Founded 114 years ago by a small group of farmers in the Netherlands, the bank is a cooperative whose branches worldwide set policy and fund local startups, including many food cooperatives in developing countries. "We want to add value to the society we are in, not just with our money but with our network and our knowledge," says governance chief Vincent Lokin.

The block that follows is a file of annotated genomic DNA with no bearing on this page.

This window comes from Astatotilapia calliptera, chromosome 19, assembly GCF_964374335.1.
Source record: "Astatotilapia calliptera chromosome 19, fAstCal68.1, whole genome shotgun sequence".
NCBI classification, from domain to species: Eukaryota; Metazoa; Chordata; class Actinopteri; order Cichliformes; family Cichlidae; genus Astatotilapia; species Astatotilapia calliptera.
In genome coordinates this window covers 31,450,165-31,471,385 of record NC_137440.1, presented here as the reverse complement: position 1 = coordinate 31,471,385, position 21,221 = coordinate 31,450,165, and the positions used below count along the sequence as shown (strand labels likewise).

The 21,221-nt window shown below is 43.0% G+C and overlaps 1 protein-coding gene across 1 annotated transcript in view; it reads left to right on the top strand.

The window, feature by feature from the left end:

Rabobank does that by acting as a go-between. "We have direct access to large traders, processors, and distributors of food," Lokin explains. So the bank connects farmers in poor rural areas with global food supply chains "by linking them to our other customers, the larger companies." Although relatively small, Rabobank is both profitable and financially stable: It ranked 26th on The Banker's 2012 list of the Top 1000 World Banks, ahead of giants like France's Société Générale and Spain's BBVA.
The scrap heap is piled high with lousy cars. But a few famous flops deserve a little reconsideration.